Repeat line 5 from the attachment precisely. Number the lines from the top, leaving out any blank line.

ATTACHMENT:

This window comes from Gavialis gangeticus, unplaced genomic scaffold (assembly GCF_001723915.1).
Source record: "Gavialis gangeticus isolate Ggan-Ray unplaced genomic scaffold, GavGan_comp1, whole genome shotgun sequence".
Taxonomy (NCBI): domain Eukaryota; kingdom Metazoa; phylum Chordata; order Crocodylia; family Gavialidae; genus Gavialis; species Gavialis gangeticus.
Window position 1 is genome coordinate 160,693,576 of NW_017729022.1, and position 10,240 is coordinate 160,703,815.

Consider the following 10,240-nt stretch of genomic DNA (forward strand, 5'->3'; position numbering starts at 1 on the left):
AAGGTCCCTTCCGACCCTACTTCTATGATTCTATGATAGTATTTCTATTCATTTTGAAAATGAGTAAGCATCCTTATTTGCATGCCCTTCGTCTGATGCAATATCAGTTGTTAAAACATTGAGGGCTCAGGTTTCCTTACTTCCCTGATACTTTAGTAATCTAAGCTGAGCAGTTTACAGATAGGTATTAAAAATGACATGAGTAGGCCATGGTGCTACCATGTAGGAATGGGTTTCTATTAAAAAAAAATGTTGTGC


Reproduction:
Consider the following 10,240-nt stretch of genomic DNA (forward strand, 5'->3'; position numbering starts at 1 on the left):